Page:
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/lit/ - Literature


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>> No.21802882 [View]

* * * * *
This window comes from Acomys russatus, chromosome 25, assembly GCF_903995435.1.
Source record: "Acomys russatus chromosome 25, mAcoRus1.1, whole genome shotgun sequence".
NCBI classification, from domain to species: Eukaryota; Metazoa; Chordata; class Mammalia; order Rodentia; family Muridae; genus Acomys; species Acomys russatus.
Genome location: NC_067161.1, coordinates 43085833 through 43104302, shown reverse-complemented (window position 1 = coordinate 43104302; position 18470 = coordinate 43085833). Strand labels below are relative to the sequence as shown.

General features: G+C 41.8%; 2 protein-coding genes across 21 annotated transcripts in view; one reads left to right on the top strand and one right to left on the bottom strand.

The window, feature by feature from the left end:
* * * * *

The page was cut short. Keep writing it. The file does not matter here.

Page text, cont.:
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A basic morpheme is a morpheme the meaning of which cannot be explicated by any other morphemes. If a language has a collection of morphemes that can be fully explicated by another collection of morphemes within the language, and we have the option to choose which of the two sets a hypothetical interpretant is capable of basically correlating to the qualia of the morphemes, then it is arbitrary which set we choose since either can be understood from the other. But this implies that all the morphemes in each set are manifolds, and thus none of them are truly basic morphemes if the interpretant possesses the capability to create new morphemes for the monads he perceives, as the monads perceived by this interpretant would not be named at all within the language if it consisted of only these two sets. It must be made obvious that in a language with morphemes for any potentially existent qualia, there are infinite basic morphemes, because there are infinite monads or potential qualia and a monad is not what it is relative to any other thing, thus it cannot be explicated in terms of any morphemes besides the morpheme correlated to it. This is phenomenologically observed in the utter irreconcilability of the visual stimuli and tactile stimuli, and though the stimuli pick up associations that can lend them a synesthetic quality, these associations are not essential to the monadic character of the qualia as they are perceived by us, whether it can be broken down into constituents or not, for even if a qualia can be explicated in terms of a manifold from the perspective of one interpretant but not from the perspective of another, then the latter interpretant still experiences it as a monad and therefore it exists as a monad potentially (note that an interpretant who can break the qualia we experience as monads down into manifolds is possibly present within our own subconscious). Thus we label these qualia "discrete." Now, it is clear that a relation can itself be named, that is, correlated to a morpheme. If a hypothetical interpretant in possession of a hypothetical infinite morphology is assumed, that is, one who can cognize and name every potential qualia, whether it be a color perceived by humans or a color perceived only by the mantis shrimp, then is every relation in his language explicable in terms of basic morphemes, or will some relations have to be correlated to basic morphemes? Suppose that no relation possesses a basic morpheme in an infinite language. Then what is a relation? For clearly, relations will not be distinguishable from nouns and verbs, if they are to be built from them in the infinite language. Yet how can you build a relation from nouns and verbs if you will have to relate them to build anything at all?

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